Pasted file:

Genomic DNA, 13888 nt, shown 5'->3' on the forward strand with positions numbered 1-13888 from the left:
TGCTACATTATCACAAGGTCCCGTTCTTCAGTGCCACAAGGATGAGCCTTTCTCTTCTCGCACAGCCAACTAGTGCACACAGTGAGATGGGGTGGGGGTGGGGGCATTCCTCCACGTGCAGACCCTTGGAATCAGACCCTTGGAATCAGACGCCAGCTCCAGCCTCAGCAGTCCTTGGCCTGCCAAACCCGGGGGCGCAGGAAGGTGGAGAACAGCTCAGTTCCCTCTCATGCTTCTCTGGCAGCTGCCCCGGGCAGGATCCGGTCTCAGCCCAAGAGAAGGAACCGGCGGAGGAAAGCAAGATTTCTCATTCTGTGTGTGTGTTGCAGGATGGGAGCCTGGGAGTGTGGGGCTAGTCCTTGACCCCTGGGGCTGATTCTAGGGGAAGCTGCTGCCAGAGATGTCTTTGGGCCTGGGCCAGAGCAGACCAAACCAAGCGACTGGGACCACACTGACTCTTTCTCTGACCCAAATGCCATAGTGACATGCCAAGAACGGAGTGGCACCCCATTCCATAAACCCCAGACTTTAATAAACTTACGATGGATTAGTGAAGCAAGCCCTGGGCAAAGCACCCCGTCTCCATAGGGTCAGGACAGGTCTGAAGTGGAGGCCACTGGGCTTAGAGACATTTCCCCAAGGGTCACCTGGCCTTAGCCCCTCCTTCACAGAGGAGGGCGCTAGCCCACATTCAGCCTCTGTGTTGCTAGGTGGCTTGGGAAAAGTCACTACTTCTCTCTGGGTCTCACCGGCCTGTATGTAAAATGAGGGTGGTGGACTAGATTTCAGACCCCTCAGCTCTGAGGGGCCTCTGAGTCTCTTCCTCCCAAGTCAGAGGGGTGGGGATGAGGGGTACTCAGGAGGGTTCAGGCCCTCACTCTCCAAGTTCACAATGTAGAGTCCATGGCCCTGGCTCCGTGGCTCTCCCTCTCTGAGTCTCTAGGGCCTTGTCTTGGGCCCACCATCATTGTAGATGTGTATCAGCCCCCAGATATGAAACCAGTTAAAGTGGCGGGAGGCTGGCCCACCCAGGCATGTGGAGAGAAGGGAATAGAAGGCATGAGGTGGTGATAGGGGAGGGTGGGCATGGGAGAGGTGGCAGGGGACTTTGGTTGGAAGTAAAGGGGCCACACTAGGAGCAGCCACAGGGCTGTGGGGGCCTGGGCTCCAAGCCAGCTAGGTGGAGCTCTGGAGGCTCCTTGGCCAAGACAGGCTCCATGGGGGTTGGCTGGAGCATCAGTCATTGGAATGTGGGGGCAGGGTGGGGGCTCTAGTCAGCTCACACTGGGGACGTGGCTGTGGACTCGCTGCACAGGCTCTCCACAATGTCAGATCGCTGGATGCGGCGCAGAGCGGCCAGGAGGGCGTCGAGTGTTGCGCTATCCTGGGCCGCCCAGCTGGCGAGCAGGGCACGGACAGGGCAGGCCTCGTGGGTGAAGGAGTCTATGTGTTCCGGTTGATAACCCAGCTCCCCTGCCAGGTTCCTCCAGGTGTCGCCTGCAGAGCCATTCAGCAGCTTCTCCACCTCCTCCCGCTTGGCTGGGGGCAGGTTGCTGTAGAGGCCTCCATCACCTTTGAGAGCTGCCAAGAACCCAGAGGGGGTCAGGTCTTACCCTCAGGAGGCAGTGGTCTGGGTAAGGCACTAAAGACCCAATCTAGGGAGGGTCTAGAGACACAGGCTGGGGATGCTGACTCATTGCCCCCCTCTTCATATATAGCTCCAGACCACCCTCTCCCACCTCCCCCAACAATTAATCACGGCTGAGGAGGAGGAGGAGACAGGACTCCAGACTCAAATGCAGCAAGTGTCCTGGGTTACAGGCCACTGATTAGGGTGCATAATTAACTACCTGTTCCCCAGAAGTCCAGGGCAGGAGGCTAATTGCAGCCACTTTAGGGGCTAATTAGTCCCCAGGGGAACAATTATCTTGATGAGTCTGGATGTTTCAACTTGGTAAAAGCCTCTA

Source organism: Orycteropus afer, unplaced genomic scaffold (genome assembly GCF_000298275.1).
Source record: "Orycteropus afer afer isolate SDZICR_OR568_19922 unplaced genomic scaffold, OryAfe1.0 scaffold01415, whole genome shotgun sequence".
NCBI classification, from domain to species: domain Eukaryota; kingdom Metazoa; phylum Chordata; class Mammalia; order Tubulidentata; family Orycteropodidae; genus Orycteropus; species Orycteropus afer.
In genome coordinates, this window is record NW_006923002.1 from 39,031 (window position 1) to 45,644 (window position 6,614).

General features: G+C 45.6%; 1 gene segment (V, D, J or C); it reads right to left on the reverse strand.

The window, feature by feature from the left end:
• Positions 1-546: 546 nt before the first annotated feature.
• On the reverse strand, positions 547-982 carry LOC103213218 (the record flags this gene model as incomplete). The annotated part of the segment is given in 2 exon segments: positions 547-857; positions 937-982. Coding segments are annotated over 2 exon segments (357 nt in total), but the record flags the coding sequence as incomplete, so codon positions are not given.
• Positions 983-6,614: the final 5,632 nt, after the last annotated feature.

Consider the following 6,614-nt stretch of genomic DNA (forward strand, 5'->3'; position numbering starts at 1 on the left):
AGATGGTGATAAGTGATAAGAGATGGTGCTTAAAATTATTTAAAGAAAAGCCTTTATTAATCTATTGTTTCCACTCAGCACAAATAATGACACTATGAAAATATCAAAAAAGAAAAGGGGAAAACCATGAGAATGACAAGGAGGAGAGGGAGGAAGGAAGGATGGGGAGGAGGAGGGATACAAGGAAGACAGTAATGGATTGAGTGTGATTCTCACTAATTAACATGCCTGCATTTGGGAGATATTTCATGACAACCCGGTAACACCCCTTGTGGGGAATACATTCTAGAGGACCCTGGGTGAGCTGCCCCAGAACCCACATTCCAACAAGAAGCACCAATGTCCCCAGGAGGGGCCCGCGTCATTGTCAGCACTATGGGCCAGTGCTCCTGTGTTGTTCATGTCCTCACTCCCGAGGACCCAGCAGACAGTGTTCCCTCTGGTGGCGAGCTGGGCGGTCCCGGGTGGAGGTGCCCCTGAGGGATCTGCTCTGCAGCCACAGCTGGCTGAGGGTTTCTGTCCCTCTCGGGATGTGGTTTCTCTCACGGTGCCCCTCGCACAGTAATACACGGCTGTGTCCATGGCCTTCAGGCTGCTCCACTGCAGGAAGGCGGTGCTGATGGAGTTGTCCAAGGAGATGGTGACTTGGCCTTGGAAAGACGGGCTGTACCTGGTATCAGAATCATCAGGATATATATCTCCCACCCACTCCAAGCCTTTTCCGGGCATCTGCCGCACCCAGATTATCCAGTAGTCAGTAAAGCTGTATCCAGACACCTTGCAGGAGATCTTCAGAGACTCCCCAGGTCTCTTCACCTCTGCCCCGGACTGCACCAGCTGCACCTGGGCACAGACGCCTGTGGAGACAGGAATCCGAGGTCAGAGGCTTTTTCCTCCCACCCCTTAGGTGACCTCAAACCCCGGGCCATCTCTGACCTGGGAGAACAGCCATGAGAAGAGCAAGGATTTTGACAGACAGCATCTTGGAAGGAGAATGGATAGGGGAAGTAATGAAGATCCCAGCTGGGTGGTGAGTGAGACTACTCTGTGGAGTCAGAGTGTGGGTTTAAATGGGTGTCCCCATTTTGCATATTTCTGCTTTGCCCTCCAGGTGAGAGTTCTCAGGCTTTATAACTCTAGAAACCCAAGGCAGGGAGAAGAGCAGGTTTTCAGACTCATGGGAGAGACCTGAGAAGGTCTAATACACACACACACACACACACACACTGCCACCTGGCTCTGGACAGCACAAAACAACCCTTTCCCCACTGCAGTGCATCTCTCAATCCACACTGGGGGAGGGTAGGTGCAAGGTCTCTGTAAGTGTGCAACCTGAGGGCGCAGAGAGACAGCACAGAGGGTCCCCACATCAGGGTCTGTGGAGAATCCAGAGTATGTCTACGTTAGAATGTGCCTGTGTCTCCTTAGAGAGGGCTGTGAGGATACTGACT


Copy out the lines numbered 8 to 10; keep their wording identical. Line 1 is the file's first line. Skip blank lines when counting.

The window, feature by feature from the left end:
• Positions 1-546: 546 nt before the first annotated feature.
• On the reverse strand, positions 547-982 carry LOC103213218 (the record flags this gene model as incomplete). The annotated part of the segment is given in 2 exon segments: positions 547-857; positions 937-982. Coding segments are annotated over 2 exon segments (357 nt in total), but the record flags the coding sequence as incomplete, so codon positions are not given.